STEEPLE MORDEN TRAGEDY
Tragic Sunday Morning Discovery in a Stable
An inquest was held at Steeple Morden on Monday on the body of John Jarman, retired cabinet maker’s assistant, who had been found dead with his throat cut in his stable.
Naomi Jarman said that her husband was 66 years of age. She last saw him alive on Sunday morning at eight o’clock. He was then in his bedroom. She wanted him to stay in bed longer, but he said that he was best up, and got dressed and went downstairs. He was a little worried, otherwise quite himself. He was worried about stocks and shares going down and things getting a little bad. He never threatened suicide, for he was quite a different man to that. He had an accident about two years ago and his mind then was a little upset. He went to a mental hospital, but he seemed to get quite well. Her daughter gave the alarm that her father had fallen down in the stable, and that his nose was bleeding. Witness called Mr Pepper, and he came, and witness heard that her husband had cut his throat. She believed that he was certified to be insane two years ago.
Walter Pepper, of Steeple Morden, farmer, said that at 8.45 on Sunday he was called by the last witness and saw her husband lying on his back on the stable floor with his throat cut right across. A knife was found lying against his feet. The wound was a very deep one, and the floor was covered in blood. He was quite dead, but not stiff. Mr Jarman had been very depressed lately about the decline in value of stocks and shares. He had told witness that he had just sold some and made the biggest mistake of his life. Witness knew he had been upset two years ago, but he was surprised when he learnt Mr Jarman had cut his throat.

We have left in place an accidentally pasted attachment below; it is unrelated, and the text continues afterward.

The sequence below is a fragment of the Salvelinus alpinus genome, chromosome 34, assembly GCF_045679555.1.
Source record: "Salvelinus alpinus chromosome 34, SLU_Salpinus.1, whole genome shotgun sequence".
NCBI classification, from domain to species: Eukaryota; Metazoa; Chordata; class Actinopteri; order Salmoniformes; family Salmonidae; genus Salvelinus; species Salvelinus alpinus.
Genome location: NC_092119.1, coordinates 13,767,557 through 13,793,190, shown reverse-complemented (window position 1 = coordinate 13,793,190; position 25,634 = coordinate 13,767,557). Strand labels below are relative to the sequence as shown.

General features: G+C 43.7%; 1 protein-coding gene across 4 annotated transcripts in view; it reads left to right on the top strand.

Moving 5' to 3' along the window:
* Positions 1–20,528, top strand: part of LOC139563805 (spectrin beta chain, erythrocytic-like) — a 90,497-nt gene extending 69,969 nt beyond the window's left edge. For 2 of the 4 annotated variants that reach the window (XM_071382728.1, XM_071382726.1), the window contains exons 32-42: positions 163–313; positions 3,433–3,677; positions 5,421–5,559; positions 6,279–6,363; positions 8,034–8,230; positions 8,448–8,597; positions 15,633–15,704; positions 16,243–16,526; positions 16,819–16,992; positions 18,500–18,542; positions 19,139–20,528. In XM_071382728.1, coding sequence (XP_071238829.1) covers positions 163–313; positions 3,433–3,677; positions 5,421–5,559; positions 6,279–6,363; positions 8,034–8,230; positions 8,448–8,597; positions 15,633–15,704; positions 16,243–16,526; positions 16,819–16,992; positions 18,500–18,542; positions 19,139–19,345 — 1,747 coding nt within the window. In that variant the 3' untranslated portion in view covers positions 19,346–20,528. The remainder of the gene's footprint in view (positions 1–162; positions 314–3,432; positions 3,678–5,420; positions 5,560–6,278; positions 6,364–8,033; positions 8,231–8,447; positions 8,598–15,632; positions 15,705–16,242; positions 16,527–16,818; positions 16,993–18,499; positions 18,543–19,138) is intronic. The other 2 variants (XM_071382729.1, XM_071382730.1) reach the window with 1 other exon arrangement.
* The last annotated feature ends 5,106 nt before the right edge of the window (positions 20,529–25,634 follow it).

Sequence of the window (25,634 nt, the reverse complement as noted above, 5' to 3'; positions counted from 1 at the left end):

Dr Robert Edmund Hayes Woodford, of Ashwell, said he knew Mr Jarman, but he had never attended him. In consequence of a message witness saw him at nine o’clock on Sunday. He was dead in the stable, and there was a wound five inches long across the upper part of his throat. It was deep on the left side and shallow on the right side. All the principal blood vessels on the left side and the windpipe were divided. The wounds were apparently self-inflicted. They sloped upwards from the left to the right, which indicated self-inflicted wounds. Death must have occurred in a very few minutes. Witness had noticed that the man had been rather quiet the last month or two. The wound could have been inflicted with the knife produced.
PC Frederick Middleton said he had spoken to Jarman a few times lately, but he had not noticed anything strange about him. He searched the body, but he found no letters or anything else throwing light upon the matter.
The jury returned a verdict of “Suicide during temporary insanity”
Published in Cambridge Independent Press 23 July 1915
John Jarman and his wife Naomi lived at Homedale, 11 Cheyney Street. He had worked for Maples in London, so presumably would have been an early commuter?
Last Updated on October 8, 2022